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Soybean cultivar & germplasm development: Focusing on seed yield & quality and disease resistance

Principal Investigator: Milad Eskandari

Research Institution: University of Guelph (U of G)

Timeline: April 2018 – March 2023   

Objectives:

  • Developing new high-yielding full-season soybeans with ≥2% per year yield increase until 2023 for food-grade and oil crush markets using classical, genetic, and genomic approaches. To achieve these goals, modern soybean cultivars from Canada, Japan, China, as well as the US high-yielding modern and exotic-derived experimental lines will be used for incorporating new yield-related favorable genes/alleles into new Canadian cultivars.
  • Developing food-grade and specialty soybeans with improved value-added characteristics such as, protein content, seed size, isoflavones, sucrose content, and altered fatty acids and amino acids for niche end use markets. The genetic control of the above traits will be studied to discover molecular markers and develop genomic tools that will facilitate improvement of the target traits.           
  • Enhancing Canadian soybean germplasm for seed yield and composition traits as well as resistance to biotic stresses by incorporating durable disease resistance and new favourable alleles for the target traits from the US, Chinese, and Japanese germplasm.
  • Developing new soybean cultivars with resistance to soybean cyst nematode (SCN) and expanding the genetic diversity of SCN resistance. In addition to using the most common source of SCN (i.e., PI 88788) for the continuation of developing SCN-resistant soybeans, one of the best sources of SCN resistance, PI 437654 (a.k.a. Hartwig), will be used to expand the genetic diversity and improve the resistance in Canadian soybeans.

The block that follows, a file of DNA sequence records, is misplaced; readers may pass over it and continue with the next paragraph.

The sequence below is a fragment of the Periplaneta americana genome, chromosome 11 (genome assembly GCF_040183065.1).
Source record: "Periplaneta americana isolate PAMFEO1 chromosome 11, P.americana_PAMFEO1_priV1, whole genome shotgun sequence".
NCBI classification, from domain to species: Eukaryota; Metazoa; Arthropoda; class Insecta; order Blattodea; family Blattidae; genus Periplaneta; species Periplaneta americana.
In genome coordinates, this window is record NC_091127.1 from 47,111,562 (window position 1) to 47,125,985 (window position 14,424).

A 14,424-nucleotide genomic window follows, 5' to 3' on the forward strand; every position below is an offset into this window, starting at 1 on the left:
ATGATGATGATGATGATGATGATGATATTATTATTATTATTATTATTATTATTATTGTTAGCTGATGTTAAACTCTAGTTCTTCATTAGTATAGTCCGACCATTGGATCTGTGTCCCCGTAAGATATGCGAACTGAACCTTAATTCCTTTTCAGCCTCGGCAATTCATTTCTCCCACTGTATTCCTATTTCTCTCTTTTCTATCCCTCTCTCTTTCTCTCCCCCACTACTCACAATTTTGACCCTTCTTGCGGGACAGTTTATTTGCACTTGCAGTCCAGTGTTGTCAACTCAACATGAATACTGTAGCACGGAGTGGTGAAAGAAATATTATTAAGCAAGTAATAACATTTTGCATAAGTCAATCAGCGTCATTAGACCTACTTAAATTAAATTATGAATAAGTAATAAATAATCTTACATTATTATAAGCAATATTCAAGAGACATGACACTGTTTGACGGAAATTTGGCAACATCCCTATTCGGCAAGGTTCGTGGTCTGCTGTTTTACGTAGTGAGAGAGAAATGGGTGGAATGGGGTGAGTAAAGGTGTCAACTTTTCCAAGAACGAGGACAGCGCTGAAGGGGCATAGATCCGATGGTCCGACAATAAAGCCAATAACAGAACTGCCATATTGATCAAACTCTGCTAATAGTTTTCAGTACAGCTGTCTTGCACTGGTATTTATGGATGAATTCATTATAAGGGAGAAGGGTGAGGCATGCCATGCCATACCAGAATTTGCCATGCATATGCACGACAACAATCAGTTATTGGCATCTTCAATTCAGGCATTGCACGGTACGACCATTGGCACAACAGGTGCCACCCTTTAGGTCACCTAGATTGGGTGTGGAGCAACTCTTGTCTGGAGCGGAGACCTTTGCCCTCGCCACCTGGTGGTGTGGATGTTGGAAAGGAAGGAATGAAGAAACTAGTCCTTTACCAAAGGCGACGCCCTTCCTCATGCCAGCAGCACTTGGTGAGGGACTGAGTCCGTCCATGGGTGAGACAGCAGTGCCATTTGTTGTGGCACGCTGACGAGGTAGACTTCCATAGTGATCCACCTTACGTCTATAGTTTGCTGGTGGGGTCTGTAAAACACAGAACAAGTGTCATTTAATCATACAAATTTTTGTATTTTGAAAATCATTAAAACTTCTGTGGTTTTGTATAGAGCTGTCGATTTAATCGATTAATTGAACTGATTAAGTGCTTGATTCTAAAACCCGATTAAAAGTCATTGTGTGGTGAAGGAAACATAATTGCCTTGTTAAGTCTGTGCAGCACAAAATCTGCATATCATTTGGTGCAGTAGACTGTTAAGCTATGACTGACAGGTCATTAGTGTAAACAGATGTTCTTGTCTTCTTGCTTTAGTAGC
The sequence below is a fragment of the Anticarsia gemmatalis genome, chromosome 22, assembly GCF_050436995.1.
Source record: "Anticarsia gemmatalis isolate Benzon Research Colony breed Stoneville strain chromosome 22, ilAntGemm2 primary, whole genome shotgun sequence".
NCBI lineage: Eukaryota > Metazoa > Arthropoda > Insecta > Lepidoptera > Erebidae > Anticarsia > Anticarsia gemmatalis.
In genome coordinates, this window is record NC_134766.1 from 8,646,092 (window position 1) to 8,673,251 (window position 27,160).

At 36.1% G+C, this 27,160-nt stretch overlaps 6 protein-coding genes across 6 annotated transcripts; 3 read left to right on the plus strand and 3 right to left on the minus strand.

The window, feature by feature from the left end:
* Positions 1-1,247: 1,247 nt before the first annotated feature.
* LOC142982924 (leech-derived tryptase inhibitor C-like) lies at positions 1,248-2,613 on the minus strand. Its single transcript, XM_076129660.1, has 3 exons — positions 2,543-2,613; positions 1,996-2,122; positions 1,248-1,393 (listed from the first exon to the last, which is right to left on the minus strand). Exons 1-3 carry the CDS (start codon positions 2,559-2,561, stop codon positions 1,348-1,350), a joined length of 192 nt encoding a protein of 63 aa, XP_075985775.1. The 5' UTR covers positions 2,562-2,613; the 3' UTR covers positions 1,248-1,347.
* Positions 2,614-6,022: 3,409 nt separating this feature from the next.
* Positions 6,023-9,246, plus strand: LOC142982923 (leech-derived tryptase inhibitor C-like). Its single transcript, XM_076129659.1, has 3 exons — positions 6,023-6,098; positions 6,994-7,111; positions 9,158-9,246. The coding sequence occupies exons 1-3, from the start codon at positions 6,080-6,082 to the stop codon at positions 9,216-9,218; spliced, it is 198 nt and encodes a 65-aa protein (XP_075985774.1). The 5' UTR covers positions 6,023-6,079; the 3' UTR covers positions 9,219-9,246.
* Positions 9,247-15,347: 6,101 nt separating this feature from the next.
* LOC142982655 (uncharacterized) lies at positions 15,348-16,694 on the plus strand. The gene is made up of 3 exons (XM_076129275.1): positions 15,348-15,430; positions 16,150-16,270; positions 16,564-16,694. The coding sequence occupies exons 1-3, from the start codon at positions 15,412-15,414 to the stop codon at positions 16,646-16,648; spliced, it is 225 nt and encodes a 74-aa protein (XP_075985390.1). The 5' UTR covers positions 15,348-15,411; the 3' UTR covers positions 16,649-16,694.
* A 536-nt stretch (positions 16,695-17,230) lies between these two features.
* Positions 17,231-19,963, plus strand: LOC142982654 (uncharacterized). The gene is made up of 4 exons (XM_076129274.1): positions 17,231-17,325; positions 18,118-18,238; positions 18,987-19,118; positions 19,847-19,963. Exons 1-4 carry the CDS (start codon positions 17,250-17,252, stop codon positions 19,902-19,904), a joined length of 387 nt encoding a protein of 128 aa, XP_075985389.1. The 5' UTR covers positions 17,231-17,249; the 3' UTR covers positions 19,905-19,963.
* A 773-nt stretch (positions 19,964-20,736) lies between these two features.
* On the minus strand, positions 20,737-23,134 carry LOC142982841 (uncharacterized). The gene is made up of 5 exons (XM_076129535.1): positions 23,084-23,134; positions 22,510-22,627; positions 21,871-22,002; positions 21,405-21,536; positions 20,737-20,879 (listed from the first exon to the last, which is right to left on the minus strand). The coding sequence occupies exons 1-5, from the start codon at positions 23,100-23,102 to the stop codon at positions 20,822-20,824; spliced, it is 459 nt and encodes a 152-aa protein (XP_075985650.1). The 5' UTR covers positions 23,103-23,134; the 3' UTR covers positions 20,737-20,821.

Impacts:

  • Canadian soybean growers and industries will benefit from the development of new high-yielding full-season soybeans with value-added traits (e.g., high protein, sucrose and oil content, modified fatty and amino acids, and seed size) that are resistant to the most important biotic stress in Canada (i.e., SCN). These new superior soybeans with value-added traits will help Canadian soybean growers remain globally competitive and will allow the food-grade soybean industry to maintain its global leadership.
  • The new germplasm and high-throughput genetic and genomic tools that will be developed through this project will be beneficial to this breeding program, as well as other Canadian soybean breeders, for pyramiding new favourable genes into the available or new cultivars that are adapted for Ontario.

Scientific Summary:

Demand for both GMO and non-GMO food-grade soybeans continues to increase worldwide.  Canada accounts for only 2% of the world’s soybean production; however, it is a global leader in producing specialty, high-seed-quality soybeans. The value of soybeans to the Canadian economy is continuing to increase as production trends higher. Over the last decade, Canadian production of soybeans has increased over 55%.

The University of Guelph soybean breeding and genetics program at Ridgetown Campus is a public breeding program focusing on developing new full-season soybean cultivars and germplasm adapted to southwestern Ontario (maturity groups (MG) ranging from MG1 to early MG3). This breeding program is committed to developing new high-yielding high-quality cultivars that will maximize farm gate value to the Canadian soybean growers and also meet the demands of domestic and international end users.

Through this proposed project, we aim to develop new high-yielding food-grade soybean elite cultivars with improved value-added traits by identification and introgression of favourable genes / alleles from exotic germplasm, including North American, Chinese and Japanese modern cultivars and PI-derived experimental lines, using classical and modern genetic and genomic tools. In addition to providing the knowledge and technology that is important for the continued development of superior food-grade soybeans adapted to Canada, the outcome is also expected to have significant impact on the Canadian soybean growers’ productivity and the soybean export industry through the development and commercial release of new value-added high-yielding soybeans.

External Funding Partners:

SeCan  

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